“There are already bestsellers that are repeated season after season. This season I tried to bring more. We have also been working on pieces called “Travel Kit” which are reversible. They are very finely woven – the knitting takes a very long time. There is one color on top and the other underneath so you can wear the pieces by turning them inside out. In particular, there is a large cardigan that we have made in two colors, very loose, with straight sleeves, without buttons, which is relatively thin, flowing and feminine. Something very clean, very easy. It’s a piece that I want to spend my whole life in. A cardigan that you can snuggle up in. It’s this idea of comfort, of cocoon, that I really like. When you take a plane, or when you sit on the couch and watch a movie on a Sunday afternoon, or on the street. There’s also that elegance when you walk – the slightly dramatic side when the vest opens because it’s very long. I like the kind of very simple, almost obvious pieces that make you think “I have to have that”. These are pieces that we will take with us into the future.”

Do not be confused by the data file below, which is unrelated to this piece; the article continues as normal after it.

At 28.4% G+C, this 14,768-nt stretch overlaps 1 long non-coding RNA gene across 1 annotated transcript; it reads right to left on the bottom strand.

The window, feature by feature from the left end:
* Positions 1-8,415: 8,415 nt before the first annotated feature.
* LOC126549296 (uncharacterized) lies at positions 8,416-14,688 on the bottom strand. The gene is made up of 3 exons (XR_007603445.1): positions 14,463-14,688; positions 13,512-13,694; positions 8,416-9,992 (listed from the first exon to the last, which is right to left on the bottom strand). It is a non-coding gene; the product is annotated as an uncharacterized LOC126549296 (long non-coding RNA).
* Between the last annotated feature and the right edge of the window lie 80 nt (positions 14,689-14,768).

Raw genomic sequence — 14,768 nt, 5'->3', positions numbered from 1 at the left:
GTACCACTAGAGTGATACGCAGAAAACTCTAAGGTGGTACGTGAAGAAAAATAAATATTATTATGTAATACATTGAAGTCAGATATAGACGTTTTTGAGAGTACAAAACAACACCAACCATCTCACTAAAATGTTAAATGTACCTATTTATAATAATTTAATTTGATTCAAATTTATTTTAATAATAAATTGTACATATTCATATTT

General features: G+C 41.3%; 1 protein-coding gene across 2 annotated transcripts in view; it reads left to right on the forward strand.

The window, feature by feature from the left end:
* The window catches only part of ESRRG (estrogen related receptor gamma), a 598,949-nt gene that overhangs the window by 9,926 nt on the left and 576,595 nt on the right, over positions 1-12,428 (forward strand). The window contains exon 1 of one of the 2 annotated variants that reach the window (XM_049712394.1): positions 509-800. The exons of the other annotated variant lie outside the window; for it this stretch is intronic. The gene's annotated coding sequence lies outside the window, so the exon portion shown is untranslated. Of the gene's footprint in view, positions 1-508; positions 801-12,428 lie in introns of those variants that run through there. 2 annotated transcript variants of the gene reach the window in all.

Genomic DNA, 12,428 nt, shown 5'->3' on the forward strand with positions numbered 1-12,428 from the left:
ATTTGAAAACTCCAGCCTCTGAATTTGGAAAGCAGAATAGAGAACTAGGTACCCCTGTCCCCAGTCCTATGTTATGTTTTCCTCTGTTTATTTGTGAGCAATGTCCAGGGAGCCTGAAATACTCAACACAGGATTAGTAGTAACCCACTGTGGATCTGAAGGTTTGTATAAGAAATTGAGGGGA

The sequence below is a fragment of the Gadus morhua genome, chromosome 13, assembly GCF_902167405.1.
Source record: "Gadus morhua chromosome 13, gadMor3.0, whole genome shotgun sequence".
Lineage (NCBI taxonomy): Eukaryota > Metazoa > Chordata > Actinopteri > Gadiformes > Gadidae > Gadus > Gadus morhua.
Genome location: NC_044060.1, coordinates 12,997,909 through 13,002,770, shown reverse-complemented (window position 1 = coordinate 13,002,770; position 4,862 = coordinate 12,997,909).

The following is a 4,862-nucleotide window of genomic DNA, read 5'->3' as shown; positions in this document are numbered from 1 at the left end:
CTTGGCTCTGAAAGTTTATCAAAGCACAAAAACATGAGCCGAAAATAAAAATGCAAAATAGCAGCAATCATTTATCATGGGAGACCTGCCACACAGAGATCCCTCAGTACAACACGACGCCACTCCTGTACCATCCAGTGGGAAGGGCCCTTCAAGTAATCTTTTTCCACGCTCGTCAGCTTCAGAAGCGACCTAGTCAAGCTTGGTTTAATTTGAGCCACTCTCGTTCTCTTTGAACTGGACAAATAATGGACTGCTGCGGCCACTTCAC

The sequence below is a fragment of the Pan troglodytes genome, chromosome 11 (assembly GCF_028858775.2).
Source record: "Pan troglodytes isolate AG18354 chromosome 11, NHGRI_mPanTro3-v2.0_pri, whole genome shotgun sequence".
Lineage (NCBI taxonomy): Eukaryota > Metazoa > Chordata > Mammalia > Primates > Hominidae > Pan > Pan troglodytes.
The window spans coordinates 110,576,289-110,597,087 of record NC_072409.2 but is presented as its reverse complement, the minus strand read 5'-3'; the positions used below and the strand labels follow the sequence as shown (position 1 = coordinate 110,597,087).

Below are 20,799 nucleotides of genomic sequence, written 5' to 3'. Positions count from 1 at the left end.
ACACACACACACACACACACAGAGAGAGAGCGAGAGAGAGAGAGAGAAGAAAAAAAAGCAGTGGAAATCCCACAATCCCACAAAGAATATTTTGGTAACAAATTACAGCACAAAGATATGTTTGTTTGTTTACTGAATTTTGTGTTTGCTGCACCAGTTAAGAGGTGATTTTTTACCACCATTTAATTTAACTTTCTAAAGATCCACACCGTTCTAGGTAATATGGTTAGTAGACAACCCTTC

What is the rhythm in the collections?
“There are two collections or themes per year. But it is true that we will work with capsules, which means that there will be a first delivery, a second delivery. It depends on the demand, what is delivered in the stores. But we are not going back to the system of preliminary collections. It will be spring-summer, autumn-winter.”
What is your relationship with social media?
“I’ve had a love-hate relationship with social media from the start. Maybe I’ve spent a little too long liking social networks for the positive. In the beginning I was very critical, and now I think there is something big. After all, everyone can talk about what they want, show their ideas – a creative side. Someone who has a job that might be a little boring can become a super influencer on Instagram, with creative ideas in many different industries. It’s taken me a while, but I’m excited to say that it’s not necessarily just fashion people who talk about fashion. 10, 15 or 20 years ago, you could only see a very specific overview of fashion, accessible only to professionals, journalists or stylists. Today we can have a different view. I find it enriching.”
Which account(s) do you follow on Instagram?